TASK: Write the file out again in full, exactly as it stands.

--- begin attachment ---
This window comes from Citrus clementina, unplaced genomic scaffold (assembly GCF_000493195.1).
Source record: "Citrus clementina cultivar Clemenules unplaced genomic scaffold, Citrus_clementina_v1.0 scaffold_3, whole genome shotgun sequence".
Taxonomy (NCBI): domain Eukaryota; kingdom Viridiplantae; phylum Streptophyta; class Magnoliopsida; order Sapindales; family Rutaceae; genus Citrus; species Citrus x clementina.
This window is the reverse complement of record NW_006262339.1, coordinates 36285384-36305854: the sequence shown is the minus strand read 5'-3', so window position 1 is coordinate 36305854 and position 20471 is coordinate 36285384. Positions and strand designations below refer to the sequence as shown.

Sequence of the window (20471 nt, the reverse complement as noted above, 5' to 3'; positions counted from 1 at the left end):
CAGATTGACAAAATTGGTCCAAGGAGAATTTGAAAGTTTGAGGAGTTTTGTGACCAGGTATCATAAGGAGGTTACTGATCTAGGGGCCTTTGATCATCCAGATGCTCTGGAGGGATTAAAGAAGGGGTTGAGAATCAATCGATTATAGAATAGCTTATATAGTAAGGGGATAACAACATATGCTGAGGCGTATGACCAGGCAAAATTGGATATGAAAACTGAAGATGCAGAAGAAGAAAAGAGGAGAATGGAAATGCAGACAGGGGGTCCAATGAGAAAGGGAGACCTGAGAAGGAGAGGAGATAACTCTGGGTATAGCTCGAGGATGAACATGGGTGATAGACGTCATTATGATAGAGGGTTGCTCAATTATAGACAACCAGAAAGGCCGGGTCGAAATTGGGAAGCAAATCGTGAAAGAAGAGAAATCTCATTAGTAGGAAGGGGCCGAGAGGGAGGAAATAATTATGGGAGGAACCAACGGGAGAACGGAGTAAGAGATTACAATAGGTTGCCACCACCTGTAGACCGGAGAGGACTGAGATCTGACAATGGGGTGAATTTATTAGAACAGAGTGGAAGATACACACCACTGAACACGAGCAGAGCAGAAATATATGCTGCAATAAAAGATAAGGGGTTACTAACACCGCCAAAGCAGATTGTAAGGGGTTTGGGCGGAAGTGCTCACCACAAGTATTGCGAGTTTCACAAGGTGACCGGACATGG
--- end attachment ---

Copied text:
This window comes from Citrus clementina, unplaced genomic scaffold (assembly GCF_000493195.1).
Source record: "Citrus clementina cultivar Clemenules unplaced genomic scaffold, Citrus_clementina_v1.0 scaffold_3, whole genome shotgun sequence".
Taxonomy (NCBI): domain Eukaryota; kingdom Viridiplantae; phylum Streptophyta; class Magnoliopsida; order Sapindales; family Rutaceae; genus Citrus; species Citrus x clementina.
This window is the reverse complement of record NW_006262339.1, coordinates 36285384-36305854: the sequence shown is the minus strand read 5'-3', so window position 1 is coordinate 36305854 and position 20471 is coordinate 36285384. Positions and strand designations below refer to the sequence as shown.

Sequence of the window (20471 nt, the reverse complement as noted above, 5' to 3'; positions counted from 1 at the left end):
CAGATTGACAAAATTGGTCCAAGGAGAATTTGAAAGTTTGAGGAGTTTTGTGACCAGGTATCATAAGGAGGTTACTGATCTAGGGGCCTTTGATCATCCAGATGCTCTGGAGGGATTAAAGAAGGGGTTGAGAATCAATCGATTATAGAATAGCTTATATAGTAAGGGGATAACAACATATGCTGAGGCGTATGACCAGGCAAAATTGGATATGAAAACTGAAGATGCAGAAGAAGAAAAGAGGAGAATGGAAATGCAGACAGGGGGTCCAATGAGAAAGGGAGACCTGAGAAGGAGAGGAGATAACTCTGGGTATAGCTCGAGGATGAACATGGGTGATAGACGTCATTATGATAGAGGGTTGCTCAATTATAGACAACCAGAAAGGCCGGGTCGAAATTGGGAAGCAAATCGTGAAAGAAGAGAAATCTCATTAGTAGGAAGGGGCCGAGAGGGAGGAAATAATTATGGGAGGAACCAACGGGAGAACGGAGTAAGAGATTACAATAGGTTGCCACCACCTGTAGACCGGAGAGGACTGAGATCTGACAATGGGGTGAATTTATTAGAACAGAGTGGAAGATACACACCACTGAACACGAGCAGAGCAGAAATATATGCTGCAATAAAAGATAAGGGGTTACTAACACCGCCAAAGCAGATTGTAAGGGGTTTGGGCGGAAGTGCTCACCACAAGTATTGCGAGTTTCACAAGGTGACCGGACATGG